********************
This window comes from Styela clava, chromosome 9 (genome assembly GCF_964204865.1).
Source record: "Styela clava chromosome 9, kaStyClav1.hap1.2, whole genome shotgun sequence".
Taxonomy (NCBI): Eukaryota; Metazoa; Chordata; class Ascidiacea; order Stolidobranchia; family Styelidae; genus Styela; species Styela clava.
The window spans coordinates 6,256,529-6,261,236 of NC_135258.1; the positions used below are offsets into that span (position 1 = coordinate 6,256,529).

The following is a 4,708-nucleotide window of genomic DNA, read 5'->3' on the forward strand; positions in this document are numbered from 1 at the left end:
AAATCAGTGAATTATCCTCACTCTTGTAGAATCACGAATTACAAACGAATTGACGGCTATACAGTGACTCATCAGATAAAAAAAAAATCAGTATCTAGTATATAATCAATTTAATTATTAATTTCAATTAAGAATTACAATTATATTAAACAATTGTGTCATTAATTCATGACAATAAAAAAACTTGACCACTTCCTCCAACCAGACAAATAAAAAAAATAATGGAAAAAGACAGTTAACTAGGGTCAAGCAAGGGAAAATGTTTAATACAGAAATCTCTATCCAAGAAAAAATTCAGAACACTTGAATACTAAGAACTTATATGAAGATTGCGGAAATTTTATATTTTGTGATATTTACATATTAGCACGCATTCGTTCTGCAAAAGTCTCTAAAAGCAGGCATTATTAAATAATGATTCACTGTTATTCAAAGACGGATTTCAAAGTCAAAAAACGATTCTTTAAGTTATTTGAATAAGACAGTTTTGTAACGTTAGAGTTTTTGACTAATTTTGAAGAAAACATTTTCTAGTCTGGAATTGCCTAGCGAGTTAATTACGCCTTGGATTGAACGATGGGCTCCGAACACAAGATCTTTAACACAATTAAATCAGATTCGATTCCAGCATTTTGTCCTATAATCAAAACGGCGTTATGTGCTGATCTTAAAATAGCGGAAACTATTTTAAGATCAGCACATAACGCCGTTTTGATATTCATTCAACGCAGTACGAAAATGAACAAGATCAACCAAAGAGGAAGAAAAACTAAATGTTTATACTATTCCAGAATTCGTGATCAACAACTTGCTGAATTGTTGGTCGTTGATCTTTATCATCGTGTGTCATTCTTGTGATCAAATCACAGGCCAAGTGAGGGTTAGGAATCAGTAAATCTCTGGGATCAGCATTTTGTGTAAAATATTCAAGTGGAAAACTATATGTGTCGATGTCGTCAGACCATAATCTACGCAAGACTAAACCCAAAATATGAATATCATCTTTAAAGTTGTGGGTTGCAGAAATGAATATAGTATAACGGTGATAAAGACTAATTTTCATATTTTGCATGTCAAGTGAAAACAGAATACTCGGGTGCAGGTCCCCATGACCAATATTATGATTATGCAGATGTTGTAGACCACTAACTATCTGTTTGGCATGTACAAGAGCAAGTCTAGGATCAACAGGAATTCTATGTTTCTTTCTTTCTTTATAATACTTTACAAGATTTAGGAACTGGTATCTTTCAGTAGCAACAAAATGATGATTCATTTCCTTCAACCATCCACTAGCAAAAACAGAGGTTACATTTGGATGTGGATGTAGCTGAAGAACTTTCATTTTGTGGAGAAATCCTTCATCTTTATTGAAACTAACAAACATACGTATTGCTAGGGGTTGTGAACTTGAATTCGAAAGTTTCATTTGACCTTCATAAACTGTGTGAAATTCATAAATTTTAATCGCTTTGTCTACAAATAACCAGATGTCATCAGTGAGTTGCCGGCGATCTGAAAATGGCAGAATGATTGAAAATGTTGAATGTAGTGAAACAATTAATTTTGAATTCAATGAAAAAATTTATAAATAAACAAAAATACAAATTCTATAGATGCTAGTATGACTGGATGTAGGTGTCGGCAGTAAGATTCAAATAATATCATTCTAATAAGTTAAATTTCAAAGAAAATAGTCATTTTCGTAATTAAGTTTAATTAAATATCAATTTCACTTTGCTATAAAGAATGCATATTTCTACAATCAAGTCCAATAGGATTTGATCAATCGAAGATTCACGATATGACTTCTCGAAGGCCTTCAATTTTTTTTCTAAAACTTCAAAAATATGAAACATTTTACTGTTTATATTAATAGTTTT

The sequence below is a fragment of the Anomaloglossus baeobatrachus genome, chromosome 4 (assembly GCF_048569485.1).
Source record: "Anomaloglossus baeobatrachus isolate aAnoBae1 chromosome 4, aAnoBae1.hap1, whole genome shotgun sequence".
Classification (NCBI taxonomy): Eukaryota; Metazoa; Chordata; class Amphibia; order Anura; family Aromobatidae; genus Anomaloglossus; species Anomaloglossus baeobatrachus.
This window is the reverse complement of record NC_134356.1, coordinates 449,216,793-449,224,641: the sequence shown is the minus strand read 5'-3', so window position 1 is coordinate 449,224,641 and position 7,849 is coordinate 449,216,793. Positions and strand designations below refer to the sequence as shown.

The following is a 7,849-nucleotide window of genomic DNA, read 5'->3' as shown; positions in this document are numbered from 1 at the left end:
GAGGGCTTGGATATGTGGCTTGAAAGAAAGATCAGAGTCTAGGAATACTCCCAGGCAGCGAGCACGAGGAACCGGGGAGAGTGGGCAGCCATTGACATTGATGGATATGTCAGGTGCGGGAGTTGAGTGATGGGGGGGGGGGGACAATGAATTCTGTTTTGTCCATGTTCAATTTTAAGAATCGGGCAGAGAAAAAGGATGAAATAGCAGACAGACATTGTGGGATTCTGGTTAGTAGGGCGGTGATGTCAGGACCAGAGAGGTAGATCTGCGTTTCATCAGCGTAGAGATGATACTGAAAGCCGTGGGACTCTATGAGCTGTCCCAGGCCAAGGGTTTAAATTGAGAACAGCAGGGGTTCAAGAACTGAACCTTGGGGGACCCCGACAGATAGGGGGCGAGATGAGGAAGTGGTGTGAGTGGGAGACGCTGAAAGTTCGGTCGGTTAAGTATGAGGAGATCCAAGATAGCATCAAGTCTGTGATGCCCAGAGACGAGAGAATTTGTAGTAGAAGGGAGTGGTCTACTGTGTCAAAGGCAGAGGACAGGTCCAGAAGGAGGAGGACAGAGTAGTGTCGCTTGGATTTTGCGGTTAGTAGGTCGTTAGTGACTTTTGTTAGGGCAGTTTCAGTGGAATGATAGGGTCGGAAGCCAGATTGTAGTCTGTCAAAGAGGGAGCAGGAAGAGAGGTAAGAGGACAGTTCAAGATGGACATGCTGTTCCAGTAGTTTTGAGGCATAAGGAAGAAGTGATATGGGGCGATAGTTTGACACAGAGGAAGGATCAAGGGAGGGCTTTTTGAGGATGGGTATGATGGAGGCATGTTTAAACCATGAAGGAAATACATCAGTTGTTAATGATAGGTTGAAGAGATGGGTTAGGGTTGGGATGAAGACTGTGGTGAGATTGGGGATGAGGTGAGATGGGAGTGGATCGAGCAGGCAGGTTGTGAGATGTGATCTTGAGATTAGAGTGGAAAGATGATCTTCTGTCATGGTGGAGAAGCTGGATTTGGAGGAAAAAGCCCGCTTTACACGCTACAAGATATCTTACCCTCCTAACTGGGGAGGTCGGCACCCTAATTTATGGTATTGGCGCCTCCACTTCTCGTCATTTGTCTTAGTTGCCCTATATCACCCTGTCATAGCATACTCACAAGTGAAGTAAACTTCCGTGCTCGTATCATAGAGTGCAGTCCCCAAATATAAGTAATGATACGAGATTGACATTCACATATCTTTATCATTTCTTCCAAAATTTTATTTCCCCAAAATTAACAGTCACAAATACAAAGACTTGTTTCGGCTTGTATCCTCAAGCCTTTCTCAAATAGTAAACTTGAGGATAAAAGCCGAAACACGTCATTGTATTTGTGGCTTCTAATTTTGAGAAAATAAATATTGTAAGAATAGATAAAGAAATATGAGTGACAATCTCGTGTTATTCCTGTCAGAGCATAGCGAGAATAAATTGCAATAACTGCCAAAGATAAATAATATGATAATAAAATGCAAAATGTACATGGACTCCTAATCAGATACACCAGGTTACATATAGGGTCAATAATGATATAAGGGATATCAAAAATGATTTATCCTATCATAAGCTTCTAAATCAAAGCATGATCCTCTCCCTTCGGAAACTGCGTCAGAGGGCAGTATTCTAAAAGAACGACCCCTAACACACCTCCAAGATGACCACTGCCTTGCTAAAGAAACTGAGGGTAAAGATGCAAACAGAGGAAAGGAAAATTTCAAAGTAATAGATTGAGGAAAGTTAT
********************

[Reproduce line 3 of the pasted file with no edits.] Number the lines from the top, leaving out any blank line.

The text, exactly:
Taxonomy (NCBI): Eukaryota; Metazoa; Chordata; class Ascidiacea; order Stolidobranchia; family Styelidae; genus Styela; species Styela clava.